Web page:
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Reps To Probe Customs’ Failure To Auction Impounded Goods

Written by Maritime First
  • As NBA chief, SAN flay Ali over Refusal to wear uniform to Senate

The House of Representatives on Thursday in Abuja mandated its Committee on Customs and Excise to investigate the failure of the Nigerian Customs Service to auction confiscated goods.

This followed adoption of a motion on the “Need to Investigate the Failure of the Nigerian Customs Service to Auction Confiscated Goods’’.

The sponsor of the motion, Rep. Prestige Ossy (Abia-PDP) said that ban on the auction of goods seized by the NCS had resulted to the forfeiture of such goods to the Federal Government.

“it had resulted to the proliferation of seized goods at various formations of the Nigerian Custom Services’’, Ossy indicated, raising the alarm that over N6bn worth of goods already impounded were fast depreciating in value, since the ban came into effect, in 2015,.

He said that goods seized in large numbers from different parts of the country included vehicles, consumables, clothing materials and containers of assorted household goods.

The lawmaker said that instead of auctioning the seized items worth billions of naira, the service left them to degrade.

“Most of these goods, especially the vehicles with Duty Paid Value (DPV) worth over N6 billion, are rapidly dilapidating and depreciating in value.

“The Customs service will eventually spend huge amount of money in disposing them when it ought to have generated huge revenue for the government by auctioning them before they weather away,’’ he said, pointing out that the Customs Service actually came up with an auction sale website in 2015, but has since gone to bed, two years on, while the website went into the doldrum.

“The failure to auction goods in its custody had denied the Federal Government over N1 trillion which ought to accrue to it from the auctioning of those goods,’’ he said.

After the adoption of the motion, the house passed it to the Committee on Customs and Excise to investigate and report back in eight weeks.

In the meantime,  some eminent Nigerians have expressed support for the Senate for turning back Ali for his refusal to appear before the lawmakers in the Customs uniform.

The Vice-President, Nigerian Bar Association, Monday Ubani, said although no law compelled the Customs CG to appear before the Senate in uniform, Ali must demonstrate discipline and respect for national institutions by wearing uniform.

Ubani said this on Thursday, just as a Senior Advocate of Nigeria, Yusuf Ali, added that if Ali would not wear the uniform of the agency he headed, the Presidency should reconsider his appointment.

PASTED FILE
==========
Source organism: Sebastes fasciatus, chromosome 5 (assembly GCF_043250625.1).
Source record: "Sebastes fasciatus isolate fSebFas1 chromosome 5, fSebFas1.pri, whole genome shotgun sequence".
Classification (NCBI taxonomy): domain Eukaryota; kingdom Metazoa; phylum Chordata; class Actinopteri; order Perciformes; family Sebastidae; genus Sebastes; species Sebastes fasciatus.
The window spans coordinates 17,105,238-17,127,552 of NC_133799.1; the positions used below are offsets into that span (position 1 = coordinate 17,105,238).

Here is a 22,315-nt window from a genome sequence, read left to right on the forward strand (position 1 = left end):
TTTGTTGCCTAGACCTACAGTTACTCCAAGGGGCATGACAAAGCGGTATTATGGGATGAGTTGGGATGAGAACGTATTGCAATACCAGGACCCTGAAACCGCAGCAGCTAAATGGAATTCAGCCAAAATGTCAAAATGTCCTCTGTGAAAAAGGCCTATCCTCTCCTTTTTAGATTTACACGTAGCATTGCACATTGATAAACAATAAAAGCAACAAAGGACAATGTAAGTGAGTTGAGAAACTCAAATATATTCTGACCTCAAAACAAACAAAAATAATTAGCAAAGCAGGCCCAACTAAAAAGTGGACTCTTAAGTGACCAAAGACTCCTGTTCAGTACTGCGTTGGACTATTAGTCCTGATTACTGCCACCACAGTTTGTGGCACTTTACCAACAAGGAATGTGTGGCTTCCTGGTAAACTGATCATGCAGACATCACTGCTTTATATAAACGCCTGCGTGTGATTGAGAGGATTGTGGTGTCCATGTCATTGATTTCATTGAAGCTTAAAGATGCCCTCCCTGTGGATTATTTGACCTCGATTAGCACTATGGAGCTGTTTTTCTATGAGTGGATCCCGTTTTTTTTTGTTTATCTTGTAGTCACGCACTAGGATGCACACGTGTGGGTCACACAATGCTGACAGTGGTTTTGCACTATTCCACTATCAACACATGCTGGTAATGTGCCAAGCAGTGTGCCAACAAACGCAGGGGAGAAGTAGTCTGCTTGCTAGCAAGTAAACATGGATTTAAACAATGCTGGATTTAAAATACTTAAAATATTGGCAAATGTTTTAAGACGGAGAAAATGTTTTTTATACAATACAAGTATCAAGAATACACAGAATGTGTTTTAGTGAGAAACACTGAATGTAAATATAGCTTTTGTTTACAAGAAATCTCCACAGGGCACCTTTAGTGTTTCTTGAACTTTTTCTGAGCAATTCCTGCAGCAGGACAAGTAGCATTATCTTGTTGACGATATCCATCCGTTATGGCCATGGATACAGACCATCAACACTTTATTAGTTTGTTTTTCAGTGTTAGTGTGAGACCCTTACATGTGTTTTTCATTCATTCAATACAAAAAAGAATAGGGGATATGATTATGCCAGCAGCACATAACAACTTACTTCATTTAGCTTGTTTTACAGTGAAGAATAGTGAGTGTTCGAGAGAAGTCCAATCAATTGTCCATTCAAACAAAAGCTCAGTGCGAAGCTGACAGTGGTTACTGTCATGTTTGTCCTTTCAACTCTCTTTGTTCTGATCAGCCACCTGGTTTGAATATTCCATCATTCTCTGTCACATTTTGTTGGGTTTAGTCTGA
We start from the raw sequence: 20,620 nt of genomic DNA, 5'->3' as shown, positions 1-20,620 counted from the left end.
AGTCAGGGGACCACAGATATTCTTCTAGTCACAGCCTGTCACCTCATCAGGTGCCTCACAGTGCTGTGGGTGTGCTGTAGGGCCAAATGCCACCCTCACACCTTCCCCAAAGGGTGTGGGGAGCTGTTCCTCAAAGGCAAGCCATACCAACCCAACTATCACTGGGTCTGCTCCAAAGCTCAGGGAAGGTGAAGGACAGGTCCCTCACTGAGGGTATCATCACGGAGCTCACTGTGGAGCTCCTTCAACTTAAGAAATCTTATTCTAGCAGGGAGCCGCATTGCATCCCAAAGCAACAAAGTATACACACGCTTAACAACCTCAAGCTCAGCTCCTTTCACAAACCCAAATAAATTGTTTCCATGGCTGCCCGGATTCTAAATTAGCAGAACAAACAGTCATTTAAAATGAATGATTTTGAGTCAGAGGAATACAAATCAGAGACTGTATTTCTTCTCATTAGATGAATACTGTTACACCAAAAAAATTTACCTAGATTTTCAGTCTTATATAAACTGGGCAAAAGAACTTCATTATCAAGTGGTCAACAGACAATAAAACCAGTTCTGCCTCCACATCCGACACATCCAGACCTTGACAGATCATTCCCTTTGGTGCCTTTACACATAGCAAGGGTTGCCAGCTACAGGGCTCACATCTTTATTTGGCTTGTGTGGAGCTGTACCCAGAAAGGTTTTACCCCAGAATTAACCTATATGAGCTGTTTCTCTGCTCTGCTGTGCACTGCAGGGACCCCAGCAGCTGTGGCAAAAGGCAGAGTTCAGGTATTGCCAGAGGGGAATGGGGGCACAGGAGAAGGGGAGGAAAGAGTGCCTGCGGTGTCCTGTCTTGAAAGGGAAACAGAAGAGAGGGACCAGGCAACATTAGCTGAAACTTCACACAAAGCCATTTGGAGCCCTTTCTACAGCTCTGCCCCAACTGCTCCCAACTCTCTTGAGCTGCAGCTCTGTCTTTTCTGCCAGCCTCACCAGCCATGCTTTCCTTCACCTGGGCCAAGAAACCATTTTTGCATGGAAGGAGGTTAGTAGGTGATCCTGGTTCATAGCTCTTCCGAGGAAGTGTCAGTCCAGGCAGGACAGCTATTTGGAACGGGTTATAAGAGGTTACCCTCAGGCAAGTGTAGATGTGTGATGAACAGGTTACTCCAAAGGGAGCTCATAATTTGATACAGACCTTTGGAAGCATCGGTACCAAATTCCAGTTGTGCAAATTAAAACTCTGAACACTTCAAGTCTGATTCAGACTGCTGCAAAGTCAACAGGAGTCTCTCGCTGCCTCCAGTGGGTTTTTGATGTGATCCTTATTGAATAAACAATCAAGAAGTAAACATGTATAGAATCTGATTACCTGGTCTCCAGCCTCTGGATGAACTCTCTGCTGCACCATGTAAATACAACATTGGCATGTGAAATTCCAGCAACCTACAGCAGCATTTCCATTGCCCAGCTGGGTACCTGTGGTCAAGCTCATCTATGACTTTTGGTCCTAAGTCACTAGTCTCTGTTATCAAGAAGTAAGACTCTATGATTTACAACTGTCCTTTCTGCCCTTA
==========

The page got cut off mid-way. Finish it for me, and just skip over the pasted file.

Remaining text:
Ubani said, “There are people who have retired in the military and later appointed to head sister agencies, and they still wore that agency’s uniform. Someone like that was retired General Hananiyyah, who was appointed as the FRSC boss and he still wore the FRSC uniform.

“The Senate is being insulted by Ali’s supposed indiscipline. This is democracy and the Senate, as the institution representing the people, deserves some level of obedience. The way forward is for Ali to behave himself and respect himself.

“Ali is saying he wants to get legal advice, but why didn’t he seek the advice when taking up the appointment? Why is it now that he knows that he, as a head of a uniformed agency, has to appear before the Senate in uniform that he is seeking legal advice?

“There is no known law that Ali has flouted, but wearing uniform simply shows discipline, identification and respect for the agency one is heading.”

Also Ali, a Senior Advocate of Nigeria, said, “If Ali has been appointed to head an agency that wears uniform , and he says it is not his tradition to wear such, decency and discipline demand him to simply reject the appointment, rather than become the subject of controversy.

“If he insists on his refusal, what precedent is he setting for Customs officials? To me, it is more than the issue of law, it is about national ethos and discipline.

“The way forward is for the President, who appointed him, to take the decision. He is an appointee of the President, and the President should decide what is best for him since he is not comfortable to wear the Customs uniform.

“We were not consulted when he was appointed. Those who have the power to hire reserve the power to fire.”

The SAN added, “I have never heard that the head of the Customs wears anything apart from the service uniform. It will look mischievous if the head of the Customs wears caftan to review a parade. If someone knows he cannot conform to tradition of an institution, then he should leave. It is like a lawyer, who says he doesn’t want to wear wig and gown to the high court. Is that possible? You don’t expect a lawyer to go to court with babaringa.

“I think there is a law in Customs Act that stipulates that uniform should be worn. Why would someone say because ‘I am a Colonel, I don’t want to wear uniform (of Customs)’.

Additional report from Punch

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Maritime First